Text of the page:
Of the two cameras under consideration, the Fujifilm GFX 50S features a medium format sensor and the Sony A77 II an APS-C sensor. The sensor area in the A77 II is 75 percent smaller. As a result of these sensor size differences, the cameras have a format factor of, respectively, 0.79 and 1.5. The sensor in the GFX 50S has a native 4:3 aspect ratio, while the one in the A77 II offers a 3:2 aspect.
With 51.1MP, the GFX 50S offers a higher resolution than the A77 II (24MP), but the GFX 50S nevertheless has larger individual pixels (pixel pitch of 5.33μm versus 3.91μm for the A77 II) due to its larger sensor. Moreover, the GFX 50S is a much more recent model (by 2 years and 4 months) than the A77 II, and its sensor will have benefitted from technological advances during this time that further enhance the light gathering capacity of its pixels. Coming back to sensor resolution, it should be mentioned that the GFX 50S has no anti-alias filter installed, so that it can capture all the detail its sensor resolves.
The resolution advantage of the Fujifilm GFX 50S implies greater flexibility for cropping images or the possibility to print larger pictures. The maximum print size of the GFX 50S for good quality output (200 dots per inch) amounts to 41.3 x 31 inches or 104.9 x 78.6 cm, for very good quality (250 dpi) 33 x 24.8 inches or 83.9 x 62.9 cm, and for excellent quality (300 dpi) 27.5 x 20.6 inches or 69.9 x 52.4 cm. The corresponding values for the Sony A77 II are 30 x 20 inches or 76.2 x 50.8 cm for good quality, 24 x 16 inches or 61 x 40.6 cm for very good quality, and 20 x 13.3 inches or 50.8 x 33.9 cm for excellent quality prints.
The Fujifilm GFX 50S has a native sensitivity range from ISO 100 to ISO 12800, which can be extended to ISO 50-102400. The corresponding ISO settings for the Sony Alpha SLT-A77 II are ISO 100 to ISO 25600, with the possibility to increase the ISO range to 50-51200.
Consistent information on actual sensor performance is available from DXO Mark for many cameras. This service is based on lab testing and assigns an overall score to each camera sensor, as well as ratings for dynamic range ("DXO Landscape"), color depth ("DXO Portrait"), and low-light sensitivity ("DXO Sports"). The following table provides an overview of the physical sensor characteristics, as well as the sensor quality measurements for a selection of comparators.
|1.||Fujifilm GFX 50S||Medium Format||51.1||8256||6192||1080/30p||..||..||..||..|
|2.||Sony A77 II||APS-C||24.0||6000||4000||1080/60p||..||..||..||..|
|3.||Canon 5D Mark IV||Full Frame||30.1||6720||4480||4K/30p||24.8||13.6||2995||91|
|5.||Fujifilm GFX 100S||Medium Format||101.8||11648||8736||4K/30p||..||..||..||..|
|6.||Fujifilm GFX 50S II||Medium Format||51.1||8256||6192||1080/30p||..||..||..||..|
|7.||Fujifilm GFX 50R||Medium Format||51.1||8256||6192||1080/30p||..||..||..||..|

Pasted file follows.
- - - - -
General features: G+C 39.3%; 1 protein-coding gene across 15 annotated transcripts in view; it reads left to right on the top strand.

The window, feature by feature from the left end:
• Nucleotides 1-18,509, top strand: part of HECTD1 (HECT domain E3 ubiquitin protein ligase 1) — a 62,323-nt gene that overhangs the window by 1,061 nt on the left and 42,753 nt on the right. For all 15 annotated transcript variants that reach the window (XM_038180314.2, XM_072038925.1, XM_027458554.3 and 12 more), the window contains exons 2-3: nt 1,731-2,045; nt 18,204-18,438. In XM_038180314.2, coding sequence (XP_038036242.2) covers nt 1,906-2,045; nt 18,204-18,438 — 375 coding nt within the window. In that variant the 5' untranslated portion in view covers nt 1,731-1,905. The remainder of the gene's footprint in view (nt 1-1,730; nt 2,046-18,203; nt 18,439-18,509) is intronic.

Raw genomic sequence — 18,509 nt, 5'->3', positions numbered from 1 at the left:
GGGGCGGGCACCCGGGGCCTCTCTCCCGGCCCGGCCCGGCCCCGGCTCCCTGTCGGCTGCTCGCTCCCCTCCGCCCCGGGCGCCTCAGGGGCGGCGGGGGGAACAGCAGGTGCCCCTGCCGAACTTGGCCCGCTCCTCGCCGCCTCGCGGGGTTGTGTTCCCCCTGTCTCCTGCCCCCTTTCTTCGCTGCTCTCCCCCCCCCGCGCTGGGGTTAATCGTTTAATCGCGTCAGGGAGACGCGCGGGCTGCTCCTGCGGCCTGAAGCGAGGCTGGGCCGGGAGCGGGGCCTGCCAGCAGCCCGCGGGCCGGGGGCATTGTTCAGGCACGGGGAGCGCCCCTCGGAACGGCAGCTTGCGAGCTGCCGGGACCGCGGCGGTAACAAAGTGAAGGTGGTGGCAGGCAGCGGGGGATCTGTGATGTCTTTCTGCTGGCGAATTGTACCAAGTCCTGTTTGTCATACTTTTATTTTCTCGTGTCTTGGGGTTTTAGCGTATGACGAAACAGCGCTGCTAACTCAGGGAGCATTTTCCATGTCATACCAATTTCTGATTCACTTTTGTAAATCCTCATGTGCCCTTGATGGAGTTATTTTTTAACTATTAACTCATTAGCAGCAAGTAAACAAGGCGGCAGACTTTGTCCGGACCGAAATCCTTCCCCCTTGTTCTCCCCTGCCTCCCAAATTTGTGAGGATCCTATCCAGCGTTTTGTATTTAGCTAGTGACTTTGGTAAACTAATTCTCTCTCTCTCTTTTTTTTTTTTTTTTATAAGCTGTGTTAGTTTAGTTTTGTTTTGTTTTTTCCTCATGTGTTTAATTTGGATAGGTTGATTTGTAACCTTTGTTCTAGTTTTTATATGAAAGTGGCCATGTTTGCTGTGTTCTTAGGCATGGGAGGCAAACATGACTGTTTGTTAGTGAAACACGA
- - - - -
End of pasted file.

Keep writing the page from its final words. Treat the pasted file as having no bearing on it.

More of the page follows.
|8.||Hasselblad X1D II||Medium Format||51.3||8272||6200||none||..||..||..||..|
|9.||Hasselblad X1D||Medium Format||51.3||8272||6200||1080/25p||26.2||14.8||4489||102|
|10.||Leica M10||Full Frame||23.8||5952||3992||none||24.4||13.2||2133||86|
|11.||Leica SL||Full Frame||24.0||6000||4000||4K/30p||25.0||13.4||1821||88|
|16.||Sony A7 II||Full Frame||24.0||6000||4000||1080/60p||24.9||13.6||2449||90|
Many modern cameras cannot only take still pictures, but also record videos. Both cameras under consideration have a sensor with sufficiently fast read-out times for moving pictures, but the A77 II provides a faster frame rate than the GFX 50S. It can shoot movie footage at 1080/60p, while the Fujifilm is limited to 1080/30p.
Apart from body and sensor, cameras can and do differ across a range of features. For example, the A77 II has an electronic viewfinder (2359k dots), which can be very helpful when shooting in bright sunlight. In contrast, the GFX 50S relies on live view and the rear LCD for framing. That said, the GFX 50S can be equipped with an optional viewfinder – the EVF-TL1. The adjacent table lists some of the other core features of the Fujifilm GFX 50S and Sony A77 II along with similar information for a selection of comparators.
|1.||Fujifilm GFX 50S||optional||Y||3.2 / 2360||full-flex||Y||1/4000s||3.0||n||n|
|2.||Sony A77 II||2359||Y||3.0 / 1229||full-flex||n||1/8000s||12.0||Y||Y|
|3.||Canon 5D Mark IV||optical||Y||3.2 / 1620||fixed||Y||1/8000s||7.0||n||n|
|4.||Canon 80D||optical||Y||3.0 / 1040||swivel||Y||1/8000s||7.0||Y||n|
|5.||Fujifilm GFX 100S||3690||Y||3.2 / 2360||full-flex||Y||1/4000s||5.0||n||Y|
|6.||Fujifilm GFX 50S II||3690||Y||3.2 / 2360||full-flex||Y||1/4000s||3.0||n||Y|
|7.||Fujifilm GFX 50R||3690||n||3.2 / 2360||tilting||Y||1/4000s||3.0||n||n|
|8.||Hasselblad X1D II||3690||n||3.6 / 2360||fixed||Y||1/2000s||2.7||n||n|
|9.||Hasselblad X1D||2360||n||3.0 / 920||fixed||Y||1/2000s||2.3||n||n|
|10.||Leica M10||optical||n||3.0 / 1037||fixed||n||1/4000s||5.0||n||n|
|11.||Leica SL||4400||Y||3.0 / 1040||fixed||Y||1/8000s||11.0||n||n|